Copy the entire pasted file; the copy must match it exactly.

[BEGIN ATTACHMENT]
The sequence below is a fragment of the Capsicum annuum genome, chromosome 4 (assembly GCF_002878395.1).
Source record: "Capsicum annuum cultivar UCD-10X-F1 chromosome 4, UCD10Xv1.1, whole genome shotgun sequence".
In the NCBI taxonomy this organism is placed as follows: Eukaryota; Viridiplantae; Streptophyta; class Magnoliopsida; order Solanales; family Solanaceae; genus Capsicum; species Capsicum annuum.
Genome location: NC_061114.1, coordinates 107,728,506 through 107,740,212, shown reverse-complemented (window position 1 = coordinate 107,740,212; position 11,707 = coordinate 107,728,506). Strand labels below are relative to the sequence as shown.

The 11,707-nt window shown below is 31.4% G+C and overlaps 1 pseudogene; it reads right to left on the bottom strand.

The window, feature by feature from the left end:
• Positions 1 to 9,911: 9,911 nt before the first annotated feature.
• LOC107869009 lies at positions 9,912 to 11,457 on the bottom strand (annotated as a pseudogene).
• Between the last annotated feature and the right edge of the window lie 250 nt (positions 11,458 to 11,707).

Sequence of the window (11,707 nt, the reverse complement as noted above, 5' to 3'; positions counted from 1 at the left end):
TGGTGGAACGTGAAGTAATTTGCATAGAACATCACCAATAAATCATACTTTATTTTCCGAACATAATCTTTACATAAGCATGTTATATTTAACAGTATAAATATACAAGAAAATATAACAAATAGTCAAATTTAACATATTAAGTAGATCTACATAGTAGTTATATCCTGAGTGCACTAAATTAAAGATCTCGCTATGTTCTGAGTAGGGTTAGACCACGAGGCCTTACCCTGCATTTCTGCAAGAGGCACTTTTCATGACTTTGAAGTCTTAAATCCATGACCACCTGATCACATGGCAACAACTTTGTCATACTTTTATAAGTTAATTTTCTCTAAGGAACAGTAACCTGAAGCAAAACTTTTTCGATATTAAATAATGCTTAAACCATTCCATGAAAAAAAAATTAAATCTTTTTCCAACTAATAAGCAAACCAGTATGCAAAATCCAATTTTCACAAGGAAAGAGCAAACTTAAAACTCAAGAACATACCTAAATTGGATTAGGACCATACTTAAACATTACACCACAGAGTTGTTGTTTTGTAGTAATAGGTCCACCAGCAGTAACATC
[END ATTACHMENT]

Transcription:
The sequence below is a fragment of the Capsicum annuum genome, chromosome 4 (assembly GCF_002878395.1).
Source record: "Capsicum annuum cultivar UCD-10X-F1 chromosome 4, UCD10Xv1.1, whole genome shotgun sequence".
In the NCBI taxonomy this organism is placed as follows: Eukaryota; Viridiplantae; Streptophyta; class Magnoliopsida; order Solanales; family Solanaceae; genus Capsicum; species Capsicum annuum.
Genome location: NC_061114.1, coordinates 107,728,506 through 107,740,212, shown reverse-complemented (window position 1 = coordinate 107,740,212; position 11,707 = coordinate 107,728,506). Strand labels below are relative to the sequence as shown.

The 11,707-nt window shown below is 31.4% G+C and overlaps 1 pseudogene; it reads right to left on the bottom strand.

The window, feature by feature from the left end:
• Positions 1 to 9,911: 9,911 nt before the first annotated feature.
• LOC107869009 lies at positions 9,912 to 11,457 on the bottom strand (annotated as a pseudogene).
• Between the last annotated feature and the right edge of the window lie 250 nt (positions 11,458 to 11,707).

Sequence of the window (11,707 nt, the reverse complement as noted above, 5' to 3'; positions counted from 1 at the left end):
TGGTGGAACGTGAAGTAATTTGCATAGAACATCACCAATAAATCATACTTTATTTTCCGAACATAATCTTTACATAAGCATGTTATATTTAACAGTATAAATATACAAGAAAATATAACAAATAGTCAAATTTAACATATTAAGTAGATCTACATAGTAGTTATATCCTGAGTGCACTAAATTAAAGATCTCGCTATGTTCTGAGTAGGGTTAGACCACGAGGCCTTACCCTGCATTTCTGCAAGAGGCACTTTTCATGACTTTGAAGTCTTAAATCCATGACCACCTGATCACATGGCAACAACTTTGTCATACTTTTATAAGTTAATTTTCTCTAAGGAACAGTAACCTGAAGCAAAACTTTTTCGATATTAAATAATGCTTAAACCATTCCATGAAAAAAAAATTAAATCTTTTTCCAACTAATAAGCAAACCAGTATGCAAAATCCAATTTTCACAAGGAAAGAGCAAACTTAAAACTCAAGAACATACCTAAATTGGATTAGGACCATACTTAAACATTACACCACAGAGTTGTTGTTTTGTAGTAATAGGTCCACCAGCAGTAACATC